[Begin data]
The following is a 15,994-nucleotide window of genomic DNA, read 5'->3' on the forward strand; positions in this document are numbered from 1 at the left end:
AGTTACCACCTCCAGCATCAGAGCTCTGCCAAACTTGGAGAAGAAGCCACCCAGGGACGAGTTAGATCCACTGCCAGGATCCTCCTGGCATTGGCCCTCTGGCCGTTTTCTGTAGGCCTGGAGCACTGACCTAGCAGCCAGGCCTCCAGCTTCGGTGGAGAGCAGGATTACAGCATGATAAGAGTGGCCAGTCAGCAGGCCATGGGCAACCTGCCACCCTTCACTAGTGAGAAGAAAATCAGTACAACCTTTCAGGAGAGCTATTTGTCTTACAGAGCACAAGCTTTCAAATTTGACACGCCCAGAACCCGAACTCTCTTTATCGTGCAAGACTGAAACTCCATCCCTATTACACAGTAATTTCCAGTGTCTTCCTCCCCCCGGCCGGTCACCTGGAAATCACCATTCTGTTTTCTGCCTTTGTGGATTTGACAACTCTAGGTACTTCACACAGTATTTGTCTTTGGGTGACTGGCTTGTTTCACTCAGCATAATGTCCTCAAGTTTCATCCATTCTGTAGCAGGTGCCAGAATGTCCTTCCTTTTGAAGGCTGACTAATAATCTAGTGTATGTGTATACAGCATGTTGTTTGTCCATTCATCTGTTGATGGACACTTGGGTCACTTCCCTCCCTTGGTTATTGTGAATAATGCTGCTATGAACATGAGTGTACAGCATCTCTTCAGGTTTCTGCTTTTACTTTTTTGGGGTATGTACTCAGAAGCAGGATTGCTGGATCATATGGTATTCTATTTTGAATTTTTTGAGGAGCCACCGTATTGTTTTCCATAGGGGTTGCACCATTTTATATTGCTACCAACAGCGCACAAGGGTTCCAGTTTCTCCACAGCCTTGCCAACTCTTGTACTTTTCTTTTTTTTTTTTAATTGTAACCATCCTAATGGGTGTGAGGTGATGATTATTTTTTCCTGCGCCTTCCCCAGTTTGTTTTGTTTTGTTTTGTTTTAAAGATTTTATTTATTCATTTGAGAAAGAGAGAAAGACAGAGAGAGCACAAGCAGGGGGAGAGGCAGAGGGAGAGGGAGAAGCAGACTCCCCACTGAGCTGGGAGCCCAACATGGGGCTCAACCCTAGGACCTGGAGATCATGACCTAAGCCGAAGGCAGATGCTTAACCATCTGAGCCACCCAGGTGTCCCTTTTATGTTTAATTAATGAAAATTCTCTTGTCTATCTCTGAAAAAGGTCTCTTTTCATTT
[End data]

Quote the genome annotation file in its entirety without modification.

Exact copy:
The following is a 15,994-nucleotide window of genomic DNA, read 5'->3' on the forward strand; positions in this document are numbered from 1 at the left end:
AGTTACCACCTCCAGCATCAGAGCTCTGCCAAACTTGGAGAAGAAGCCACCCAGGGACGAGTTAGATCCACTGCCAGGATCCTCCTGGCATTGGCCCTCTGGCCGTTTTCTGTAGGCCTGGAGCACTGACCTAGCAGCCAGGCCTCCAGCTTCGGTGGAGAGCAGGATTACAGCATGATAAGAGTGGCCAGTCAGCAGGCCATGGGCAACCTGCCACCCTTCACTAGTGAGAAGAAAATCAGTACAACCTTTCAGGAGAGCTATTTGTCTTACAGAGCACAAGCTTTCAAATTTGACACGCCCAGAACCCGAACTCTCTTTATCGTGCAAGACTGAAACTCCATCCCTATTACACAGTAATTTCCAGTGTCTTCCTCCCCCCGGCCGGTCACCTGGAAATCACCATTCTGTTTTCTGCCTTTGTGGATTTGACAACTCTAGGTACTTCACACAGTATTTGTCTTTGGGTGACTGGCTTGTTTCACTCAGCATAATGTCCTCAAGTTTCATCCATTCTGTAGCAGGTGCCAGAATGTCCTTCCTTTTGAAGGCTGACTAATAATCTAGTGTATGTGTATACAGCATGTTGTTTGTCCATTCATCTGTTGATGGACACTTGGGTCACTTCCCTCCCTTGGTTATTGTGAATAATGCTGCTATGAACATGAGTGTACAGCATCTCTTCAGGTTTCTGCTTTTACTTTTTTGGGGTATGTACTCAGAAGCAGGATTGCTGGATCATATGGTATTCTATTTTGAATTTTTTGAGGAGCCACCGTATTGTTTTCCATAGGGGTTGCACCATTTTATATTGCTACCAACAGCGCACAAGGGTTCCAGTTTCTCCACAGCCTTGCCAACTCTTGTACTTTTCTTTTTTTTTTTTAATTGTAACCATCCTAATGGGTGTGAGGTGATGATTATTTTTTCCTGCGCCTTCCCCAGTTTGTTTTGTTTTGTTTTGTTTTAAAGATTTTATTTATTCATTTGAGAAAGAGAGAAAGACAGAGAGAGCACAAGCAGGGGGAGAGGCAGAGGGAGAGGGAGAAGCAGACTCCCCACTGAGCTGGGAGCCCAACATGGGGCTCAACCCTAGGACCTGGAGATCATGACCTAAGCCGAAGGCAGATGCTTAACCATCTGAGCCACCCAGGTGTCCCTTTTATGTTTAATTAATGAAAATTCTCTTGTCTATCTCTGAAAAAGGTCTCTTTTCATTT